By Tom Roderick ‘s next-gen Dual Clutch Transmission, and the only ADV bike in the world equipped with such technology. This is a significant achievement not for the sake of new technology, but because the technology works pretty well, which is why my initial review – and this video – focuses on the DCT’s use and performance. However, the story was a little light when it comes to other areas of the bike’s performance. So, I wanted to take this opportunity to address a few omissions.
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The 21-inch front wheel speaks volumes about the Africa Twin’s off-road intentions. This choice of wheel size has the Africa Twin in the company of other OEM’s most off-roady off-road bikes: BMW F800GS Adventure, KTM 1190 Adventure R, Triumph Tiger 800XCx. With a claimed curb weight of 503 pounds, the Africa Twin is also in the same claimed wet weight range of these bikes, making a future shootout already enticing.
Braking performance from the twin 310mm discs and 4-piston calipers is substantial in either off- or on-road applications.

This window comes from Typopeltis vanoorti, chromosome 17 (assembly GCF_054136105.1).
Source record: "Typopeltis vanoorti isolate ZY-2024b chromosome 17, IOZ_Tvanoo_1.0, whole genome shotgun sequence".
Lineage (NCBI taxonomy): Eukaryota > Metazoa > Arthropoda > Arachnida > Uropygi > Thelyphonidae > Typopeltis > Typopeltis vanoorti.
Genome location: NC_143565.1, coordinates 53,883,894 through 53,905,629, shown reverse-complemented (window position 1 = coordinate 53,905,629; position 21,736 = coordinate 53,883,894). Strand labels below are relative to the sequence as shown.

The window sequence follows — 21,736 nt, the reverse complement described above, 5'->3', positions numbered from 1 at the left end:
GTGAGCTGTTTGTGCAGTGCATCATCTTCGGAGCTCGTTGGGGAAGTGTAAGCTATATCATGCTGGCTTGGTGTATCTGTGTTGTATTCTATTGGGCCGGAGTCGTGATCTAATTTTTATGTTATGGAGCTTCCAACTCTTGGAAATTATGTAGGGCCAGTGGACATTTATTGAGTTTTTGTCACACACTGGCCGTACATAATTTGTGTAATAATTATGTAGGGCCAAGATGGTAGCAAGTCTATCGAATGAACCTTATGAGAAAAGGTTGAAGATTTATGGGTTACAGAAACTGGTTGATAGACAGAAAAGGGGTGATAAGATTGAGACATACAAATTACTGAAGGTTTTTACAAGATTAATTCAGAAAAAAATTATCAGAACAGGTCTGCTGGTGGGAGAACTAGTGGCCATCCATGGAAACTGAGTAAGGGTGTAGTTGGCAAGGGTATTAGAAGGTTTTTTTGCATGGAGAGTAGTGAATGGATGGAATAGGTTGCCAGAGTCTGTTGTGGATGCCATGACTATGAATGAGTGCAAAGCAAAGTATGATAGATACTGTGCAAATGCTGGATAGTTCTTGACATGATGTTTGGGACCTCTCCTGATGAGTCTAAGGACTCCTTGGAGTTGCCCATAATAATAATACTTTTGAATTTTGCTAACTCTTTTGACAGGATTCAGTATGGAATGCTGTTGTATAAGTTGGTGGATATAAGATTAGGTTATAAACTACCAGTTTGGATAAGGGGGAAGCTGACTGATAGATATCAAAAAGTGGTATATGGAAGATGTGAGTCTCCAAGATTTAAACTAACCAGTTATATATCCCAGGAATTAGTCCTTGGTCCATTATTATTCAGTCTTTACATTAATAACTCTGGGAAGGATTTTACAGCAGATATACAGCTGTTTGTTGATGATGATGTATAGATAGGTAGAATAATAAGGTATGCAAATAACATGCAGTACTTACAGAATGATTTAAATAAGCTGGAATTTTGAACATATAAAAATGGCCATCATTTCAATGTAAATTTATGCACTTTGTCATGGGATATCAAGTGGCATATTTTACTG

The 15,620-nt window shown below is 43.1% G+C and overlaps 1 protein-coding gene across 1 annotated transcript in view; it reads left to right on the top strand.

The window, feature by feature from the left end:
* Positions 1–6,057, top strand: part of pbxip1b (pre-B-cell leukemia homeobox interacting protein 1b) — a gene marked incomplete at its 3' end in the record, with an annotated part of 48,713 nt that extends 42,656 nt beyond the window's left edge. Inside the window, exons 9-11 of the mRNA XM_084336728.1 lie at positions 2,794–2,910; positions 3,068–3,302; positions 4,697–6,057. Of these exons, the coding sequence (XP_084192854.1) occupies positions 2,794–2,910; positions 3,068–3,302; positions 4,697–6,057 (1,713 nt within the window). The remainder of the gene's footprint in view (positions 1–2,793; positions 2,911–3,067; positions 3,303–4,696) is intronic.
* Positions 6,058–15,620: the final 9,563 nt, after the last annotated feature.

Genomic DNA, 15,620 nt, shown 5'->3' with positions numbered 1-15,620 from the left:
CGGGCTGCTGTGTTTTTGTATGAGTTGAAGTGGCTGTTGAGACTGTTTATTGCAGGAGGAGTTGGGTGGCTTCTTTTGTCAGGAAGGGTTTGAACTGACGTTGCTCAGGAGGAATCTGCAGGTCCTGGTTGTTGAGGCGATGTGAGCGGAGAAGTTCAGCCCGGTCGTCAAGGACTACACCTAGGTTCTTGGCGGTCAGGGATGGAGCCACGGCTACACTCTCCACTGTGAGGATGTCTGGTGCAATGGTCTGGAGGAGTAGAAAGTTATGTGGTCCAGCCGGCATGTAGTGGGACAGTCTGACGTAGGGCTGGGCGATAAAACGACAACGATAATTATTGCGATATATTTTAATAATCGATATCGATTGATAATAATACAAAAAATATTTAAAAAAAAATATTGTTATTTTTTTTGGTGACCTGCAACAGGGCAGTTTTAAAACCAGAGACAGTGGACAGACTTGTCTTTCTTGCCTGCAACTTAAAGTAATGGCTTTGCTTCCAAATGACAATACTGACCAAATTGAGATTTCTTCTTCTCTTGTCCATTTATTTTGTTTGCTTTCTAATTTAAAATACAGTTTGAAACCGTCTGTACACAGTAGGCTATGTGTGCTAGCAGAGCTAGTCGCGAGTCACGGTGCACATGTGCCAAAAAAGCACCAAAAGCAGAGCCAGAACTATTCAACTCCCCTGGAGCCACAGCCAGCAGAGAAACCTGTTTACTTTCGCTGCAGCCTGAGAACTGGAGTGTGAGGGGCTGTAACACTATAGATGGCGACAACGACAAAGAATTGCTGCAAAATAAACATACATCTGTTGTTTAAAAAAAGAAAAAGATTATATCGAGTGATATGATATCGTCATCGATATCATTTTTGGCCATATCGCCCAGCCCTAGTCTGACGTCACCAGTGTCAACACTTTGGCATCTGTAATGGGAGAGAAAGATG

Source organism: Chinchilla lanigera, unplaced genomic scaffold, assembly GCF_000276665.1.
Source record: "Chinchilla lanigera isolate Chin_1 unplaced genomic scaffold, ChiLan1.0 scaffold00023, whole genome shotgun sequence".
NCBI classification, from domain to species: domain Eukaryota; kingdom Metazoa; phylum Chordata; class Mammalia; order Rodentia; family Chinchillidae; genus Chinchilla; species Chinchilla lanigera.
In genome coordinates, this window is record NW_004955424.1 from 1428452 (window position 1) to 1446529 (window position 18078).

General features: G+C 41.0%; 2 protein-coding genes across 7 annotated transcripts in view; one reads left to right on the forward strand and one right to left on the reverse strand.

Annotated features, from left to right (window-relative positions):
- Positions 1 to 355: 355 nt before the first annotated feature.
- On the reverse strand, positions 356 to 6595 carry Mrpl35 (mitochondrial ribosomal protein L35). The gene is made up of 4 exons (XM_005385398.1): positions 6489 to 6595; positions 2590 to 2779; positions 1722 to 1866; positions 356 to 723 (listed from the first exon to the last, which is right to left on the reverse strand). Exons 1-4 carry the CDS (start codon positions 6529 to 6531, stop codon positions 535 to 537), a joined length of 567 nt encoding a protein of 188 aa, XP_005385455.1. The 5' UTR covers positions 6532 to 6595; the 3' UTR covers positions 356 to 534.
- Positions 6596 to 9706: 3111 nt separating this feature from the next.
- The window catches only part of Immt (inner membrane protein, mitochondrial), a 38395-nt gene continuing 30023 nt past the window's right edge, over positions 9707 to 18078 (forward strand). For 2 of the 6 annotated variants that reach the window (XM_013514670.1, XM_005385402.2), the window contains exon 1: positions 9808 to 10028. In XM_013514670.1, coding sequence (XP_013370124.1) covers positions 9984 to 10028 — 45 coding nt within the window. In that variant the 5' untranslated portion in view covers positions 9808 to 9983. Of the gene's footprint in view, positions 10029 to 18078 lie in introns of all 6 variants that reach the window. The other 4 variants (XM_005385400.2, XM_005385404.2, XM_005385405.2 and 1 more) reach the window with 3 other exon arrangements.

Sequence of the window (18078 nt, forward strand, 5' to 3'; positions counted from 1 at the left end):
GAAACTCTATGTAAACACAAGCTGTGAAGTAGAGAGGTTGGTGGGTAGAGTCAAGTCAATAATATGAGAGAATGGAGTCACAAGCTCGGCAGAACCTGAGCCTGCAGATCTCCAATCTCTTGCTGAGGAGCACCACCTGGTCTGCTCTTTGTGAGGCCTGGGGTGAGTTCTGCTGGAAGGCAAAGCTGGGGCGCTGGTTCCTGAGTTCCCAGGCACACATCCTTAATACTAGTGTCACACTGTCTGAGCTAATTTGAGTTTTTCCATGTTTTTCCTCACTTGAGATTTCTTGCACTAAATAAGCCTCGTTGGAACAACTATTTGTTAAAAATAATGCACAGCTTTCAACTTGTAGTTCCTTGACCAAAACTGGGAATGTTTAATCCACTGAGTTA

During our press intro the Honda proved to be a very capable off-roader whether aboard the standard transmission model or the DCT version. The 21-inch front kept the bike stable when plowing through deep sand, and pointing in a forward direction when pounding up a rocky incline. Steering transitions were, of course, slower than if it were outfitted with a 19-inch front wheel, and there’s not as much rubber on the road (90/90-21), but those are concessions an ADV rider with real off-road convictions is willing to make.
The DCT model weighs a claimed 22 pounds more than the standard transmission model, and the weight difference can be felt to some extent – more so when off-road than when on-road. …read more
Source:: 2016 Honda Africa Twin Video Review